“McGee’s book forces us to confront whether we want our economic future to be determined by playground daredevils or responsible grown-ups.” —Eric Dezenhall, CEO Dezenhall Resources, Ltd., Author, Damage Control: Why Everything You Know About Crisis Management is Wrong
In a new book, Suzanne McGee provides a piercing and disturbing look at the forces that have transformed Wall Street into a risk-taking giant that spun out of control and took the economy and millions of 401(k)s down with it. And primary among these forces was “Goldman Sachs envy.”
CHASING GOLDMAN SACHS
How the Masters of the Universe Melted Down Wall Street… and Why They’ll Take Us to the Brink Again
How did Wall Street become a self-serving and ultimately destructive profit machine? Wall Street’s rightful role is to serve as our “financial utility”—good financial plumbers that funnel capital to companies so the economy can expand and create jobs and also provide the means for individual investors to build portfolios that will increase personal wealth.
But Wall Street went haywire and became (in Jon Stewart’s words) a “bizarro” place that lost touch with most of America. In Chasing Goldman Sachs: How the Masters of the Universe Melted Down Wall Street… and Why They’ll Take Us to the Brink Again (Crown Business; June 15, 2010; $27.00), Suzanne McGee, award-winning journalist and contributing editor at Barron’s, shows that Wall Street, at its heart, is a utility, the financial system’s version of a power grid, with capital, rather than electricity, flowing through the system. When the money grid functions smoothly, we take it for granted, just as we take for granted the fact that when we flick a switch, the living room lights come on. But just as a power grid can come under stress and collapse, so, too, can a “financial grid” be strained beyond its capacity if its functions are distorted.
For the last two or three decades, chasing Goldman Sachs has been the game on Wall Street. And why not, since Goldman played the game better than anyone else. The firm has consistently been one of the top securities underwriters and advisors on mergers and acquisitions; its success has produced billions of dollars in profit, including $3.46 billion for the first three months of this year, and billions more in salaries and bonuses for its senior bankers, about 1,000 of whom are rumored to have received bonus payouts of $1 million or more last year.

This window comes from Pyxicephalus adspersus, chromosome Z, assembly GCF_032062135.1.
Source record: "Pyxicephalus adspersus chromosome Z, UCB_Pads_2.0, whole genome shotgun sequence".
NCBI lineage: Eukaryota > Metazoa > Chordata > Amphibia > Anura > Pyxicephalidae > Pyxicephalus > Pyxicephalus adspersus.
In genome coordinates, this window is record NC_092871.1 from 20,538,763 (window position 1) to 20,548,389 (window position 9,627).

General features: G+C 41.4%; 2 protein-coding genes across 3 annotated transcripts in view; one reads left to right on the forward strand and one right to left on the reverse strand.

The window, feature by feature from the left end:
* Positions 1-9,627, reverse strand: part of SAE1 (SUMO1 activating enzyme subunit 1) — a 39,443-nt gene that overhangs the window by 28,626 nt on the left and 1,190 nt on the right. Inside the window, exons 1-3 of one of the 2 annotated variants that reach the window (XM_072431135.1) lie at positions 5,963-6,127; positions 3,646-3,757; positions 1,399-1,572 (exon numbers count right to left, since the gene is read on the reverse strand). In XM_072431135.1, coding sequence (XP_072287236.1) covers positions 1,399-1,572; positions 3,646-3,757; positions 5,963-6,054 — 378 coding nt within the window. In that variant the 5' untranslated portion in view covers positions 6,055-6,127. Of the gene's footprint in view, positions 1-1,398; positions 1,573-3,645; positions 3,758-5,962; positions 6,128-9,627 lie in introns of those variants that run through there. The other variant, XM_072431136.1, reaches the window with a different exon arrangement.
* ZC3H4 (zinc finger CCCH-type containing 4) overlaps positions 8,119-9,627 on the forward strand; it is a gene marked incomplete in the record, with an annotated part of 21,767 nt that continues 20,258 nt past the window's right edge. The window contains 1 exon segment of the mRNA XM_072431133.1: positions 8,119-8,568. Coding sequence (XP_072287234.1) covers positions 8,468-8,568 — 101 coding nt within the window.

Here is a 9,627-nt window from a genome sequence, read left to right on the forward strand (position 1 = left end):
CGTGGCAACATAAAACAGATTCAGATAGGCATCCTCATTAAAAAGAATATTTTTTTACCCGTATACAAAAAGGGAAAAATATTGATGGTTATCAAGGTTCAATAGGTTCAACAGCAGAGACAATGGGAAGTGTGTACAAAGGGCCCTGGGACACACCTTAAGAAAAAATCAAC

Now, the very strategies that made Goldman Sachs the envy of Wall Street are under scrutiny. Every successful initiative the firm has undertaken—Goldman’s creativity in devising and structuring new products, the insight displayed by its proprietary traders making money for the firm’s own account, the firm’s success in developing relationships with Wall Street’s new power players—is being placed under a microscope by regulators and legislators.
But the problem for Wall Street doesn’t lie just in what Goldman was doing, but in Wall Street’s propensity to try to mimic whatever its most successful member is up to (which has led to its abandoning its role as a public utility in favor of treating itself as its #1 client).
Regardless of what happens to Goldman Sachs itself, the phenomenon of Goldman envy is here to stay. Lloyd Blankfein himself, asked by members of the Senate subcommittee in April whether Goldman’s competitors were taking the same approach to their business that Goldman was, responded without hesitation or equivocation. “Yes, and to a greater extent than us,” he replied.
Through interviews with the traders, the hedge fund managers, the private equity dealmakers, the venture capitalists, and the corporate executives who rely on Wall Street to help them find financing and the investors who rely on it to provide them with attractive investment products, McGee lifts the curtain on Wall Street in Chasing Goldman Sachs to show us:
How we came to the point where Wall Street was in so much jeopardy that the staid and somewhat self-important Henry Paulson was willing to go down on one knee in front of House of Representatives Speaker Nancy Pelosi—a Democratic politician most investment bankers distrusted and even roundly disliked—to beg for her assistance in passing a financial aid package for the surviving firms, including his own alma mater, Goldman Sachs
What happened to Wall Street that Ben Bernanke could describe it as an “abstraction” and be greeted not with howls of outrage or confused questions by his audience but rather with nods of acknowledgement and understanding
Why Wall Street drifted away from its core intermediary function and morphed from utility to casino
This book isn’t another anecdotal history of the subprime crisis of 2007 and 2008. Instead, McGee takes us inside and backstage through more than 100 interviews with veteran players—those whose experiences reflect what’s really happening on Wall Street and whose jobs get cut when things go wrong—to find a real grasp on where we stand today and where we need to go next.
For more information, please visit: www.RandomHouse.com.
SUZANNE McGEE is a contributing editor at Barron’s. Previously on staff for the Wall Street Journal, she is a veteran reporter on the financial markets having also written for the New York Post, Institutional Investor, Portfolio.com, and the Financial Times. McGee regularly appears on Bloomberg Television, and is a Loeb Award winner for a multimedia series on consumer culture in China.